I watched the first episode of Jamie Oliver's Food Revolution, his new reality TV series. Like Oliver, I could barely contain my dismay.
Unlike the English-born cook and rising food star, however, I didn't have any "luvs" or Old England charm to cover it up. Of course it was only me and my TV.
Oliver is out to change America's school lunch programs. Waking people up to fresh cooking and helping them see the health ills of processed foods. He has started his intervention in the schools of Huntington, West Virginia.
One of the unhealthiest areas in the nation in the Appalachian mountains.
Watching the program, my jaw dropped early on and hung slack throughout. I was agog, but not at the usual culprits: How school's hands are tied to companies who fill their vending machines and under-funded school budgets. No, my rude awakening was a decade after every media outlet has been shouting about the unhealthiness of processed foods, fat, sugar, empty calories and in general obesity, just how seemingly ignorant and ambivalent seemed the people of Huntington.
Parents had no idea their children's school-provided breakfasts and lunches were so utterly unhealthy. But then, many of these parents are obliviously serving the same processed, fast-food at home. The school cafeteria employees seemed utterly unconcerned with what they were feeding these young-growing bodies and minds, and any change Oliver suggested appeared one to ward off.
I get it. This is a poor Appalachian town where most families are trying to stay above the poverty level. All the more reason we need a social revolution as well as a food revolution. We will all pay for what people put on their plate. The poor and ignorant who don't have access to, or means for, fresh foods will pay in quality of life, all manner of health ills, a shortened lifespan and in procedures and medicines they cannot afford or will have to go without. The rest of us will pay in health care costs that are bound to triple merely to cover the fall-out of our obesity epidemic.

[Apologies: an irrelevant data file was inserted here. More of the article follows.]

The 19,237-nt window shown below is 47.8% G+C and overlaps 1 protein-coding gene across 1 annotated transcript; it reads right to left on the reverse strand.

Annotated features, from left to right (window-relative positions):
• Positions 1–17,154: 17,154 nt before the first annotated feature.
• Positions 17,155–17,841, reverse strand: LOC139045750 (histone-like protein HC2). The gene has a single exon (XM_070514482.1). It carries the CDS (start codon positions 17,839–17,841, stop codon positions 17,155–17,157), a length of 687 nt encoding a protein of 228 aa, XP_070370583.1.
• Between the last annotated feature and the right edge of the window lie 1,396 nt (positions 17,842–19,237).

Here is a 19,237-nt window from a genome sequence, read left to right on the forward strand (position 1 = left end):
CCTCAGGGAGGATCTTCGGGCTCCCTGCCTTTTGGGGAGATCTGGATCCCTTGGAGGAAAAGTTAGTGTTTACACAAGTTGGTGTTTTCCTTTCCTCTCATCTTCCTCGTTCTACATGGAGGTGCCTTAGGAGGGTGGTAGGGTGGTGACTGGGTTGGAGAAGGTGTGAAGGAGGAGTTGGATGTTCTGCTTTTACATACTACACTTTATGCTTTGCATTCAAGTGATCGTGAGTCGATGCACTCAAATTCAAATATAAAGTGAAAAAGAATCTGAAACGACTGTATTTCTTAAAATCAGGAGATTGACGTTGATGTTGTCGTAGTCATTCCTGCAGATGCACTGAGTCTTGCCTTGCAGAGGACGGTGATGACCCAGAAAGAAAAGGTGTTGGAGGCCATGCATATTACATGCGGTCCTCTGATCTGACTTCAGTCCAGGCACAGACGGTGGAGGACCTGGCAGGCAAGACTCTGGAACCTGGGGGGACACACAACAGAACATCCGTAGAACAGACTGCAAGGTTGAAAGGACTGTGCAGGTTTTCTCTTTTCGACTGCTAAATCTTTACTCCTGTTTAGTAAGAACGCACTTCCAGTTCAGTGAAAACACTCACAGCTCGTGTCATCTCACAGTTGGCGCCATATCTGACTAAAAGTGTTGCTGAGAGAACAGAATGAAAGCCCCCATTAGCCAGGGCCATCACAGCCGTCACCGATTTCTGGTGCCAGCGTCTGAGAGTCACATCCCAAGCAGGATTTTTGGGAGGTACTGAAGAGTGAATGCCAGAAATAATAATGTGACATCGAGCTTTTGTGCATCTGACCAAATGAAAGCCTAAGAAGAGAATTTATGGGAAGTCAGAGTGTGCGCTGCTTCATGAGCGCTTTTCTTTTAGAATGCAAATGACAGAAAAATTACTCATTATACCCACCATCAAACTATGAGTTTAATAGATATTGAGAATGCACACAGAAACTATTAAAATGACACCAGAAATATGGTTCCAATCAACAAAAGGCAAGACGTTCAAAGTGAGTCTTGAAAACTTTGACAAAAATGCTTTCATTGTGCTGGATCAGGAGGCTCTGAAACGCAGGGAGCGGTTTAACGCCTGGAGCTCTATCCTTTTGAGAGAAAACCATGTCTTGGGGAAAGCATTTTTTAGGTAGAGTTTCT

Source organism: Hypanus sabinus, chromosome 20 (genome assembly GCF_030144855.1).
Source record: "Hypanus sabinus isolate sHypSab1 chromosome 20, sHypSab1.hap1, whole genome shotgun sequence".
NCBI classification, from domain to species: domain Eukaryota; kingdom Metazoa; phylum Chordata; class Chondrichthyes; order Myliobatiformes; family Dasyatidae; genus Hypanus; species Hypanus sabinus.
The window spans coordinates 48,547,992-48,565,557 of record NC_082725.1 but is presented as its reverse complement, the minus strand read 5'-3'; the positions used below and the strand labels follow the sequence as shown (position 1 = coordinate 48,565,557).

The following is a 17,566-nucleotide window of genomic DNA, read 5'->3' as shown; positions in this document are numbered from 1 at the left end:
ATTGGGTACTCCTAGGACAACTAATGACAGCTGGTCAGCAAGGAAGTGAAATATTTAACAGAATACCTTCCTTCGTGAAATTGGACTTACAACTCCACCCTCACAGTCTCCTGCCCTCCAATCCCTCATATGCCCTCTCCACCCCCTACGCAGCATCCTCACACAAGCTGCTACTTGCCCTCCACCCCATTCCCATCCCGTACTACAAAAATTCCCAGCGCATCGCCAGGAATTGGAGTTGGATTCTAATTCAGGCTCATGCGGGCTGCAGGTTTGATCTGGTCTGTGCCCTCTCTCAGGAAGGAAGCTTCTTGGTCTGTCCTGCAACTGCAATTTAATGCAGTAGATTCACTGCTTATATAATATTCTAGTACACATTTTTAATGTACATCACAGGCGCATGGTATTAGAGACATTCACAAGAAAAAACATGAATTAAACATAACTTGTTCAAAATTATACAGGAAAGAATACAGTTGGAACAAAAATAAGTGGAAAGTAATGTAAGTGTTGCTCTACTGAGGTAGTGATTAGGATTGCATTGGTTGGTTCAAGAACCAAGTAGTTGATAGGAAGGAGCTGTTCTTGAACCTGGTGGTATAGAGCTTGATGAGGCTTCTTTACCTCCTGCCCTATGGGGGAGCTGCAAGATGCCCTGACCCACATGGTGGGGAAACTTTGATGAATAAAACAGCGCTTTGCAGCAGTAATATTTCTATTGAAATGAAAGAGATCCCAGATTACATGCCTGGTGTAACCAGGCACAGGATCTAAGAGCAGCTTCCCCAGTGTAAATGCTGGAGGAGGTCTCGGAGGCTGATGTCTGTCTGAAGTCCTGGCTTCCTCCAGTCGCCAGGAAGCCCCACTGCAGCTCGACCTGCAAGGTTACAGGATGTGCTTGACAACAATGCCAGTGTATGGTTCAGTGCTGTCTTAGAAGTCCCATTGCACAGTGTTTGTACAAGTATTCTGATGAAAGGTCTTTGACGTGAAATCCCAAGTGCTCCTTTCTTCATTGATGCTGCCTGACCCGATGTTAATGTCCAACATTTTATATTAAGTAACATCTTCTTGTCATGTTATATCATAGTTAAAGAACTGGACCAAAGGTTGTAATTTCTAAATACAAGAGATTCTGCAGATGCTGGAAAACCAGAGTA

Food vs. Food-Like Things
In a small classroom, with a teacher who did seem to care, Oliver asked the elementary students, "How many of you know what this is?" while holding up a tomato. Dead silence. "How about this?" he asked, holding up broccoli. More silence. Cauliflower, eggplant and beets were all mystery foods. You can't blame the kids. They probably never see these foods. Oliver did show them one food they finally recognized - French fries.
Some of the jaw-dropping visuals were the breakfast these youngsters eat at school - pizza and chocolate or strawberry milk. Lunch is more of the same. And up to the age of ten, these students are not taught how to use a knife and fork.
Whipping out his "this always works in Britain" trick, Oliver called several kids into his food lab to show them just what goes into chicken nuggets. First he took the most awful "nasty bits" of the chicken carcass and grinded it in a blender with equal inedibles. We watch the kids "yuck-ing" away, all the while feeling oh-so redeemed they are getting it.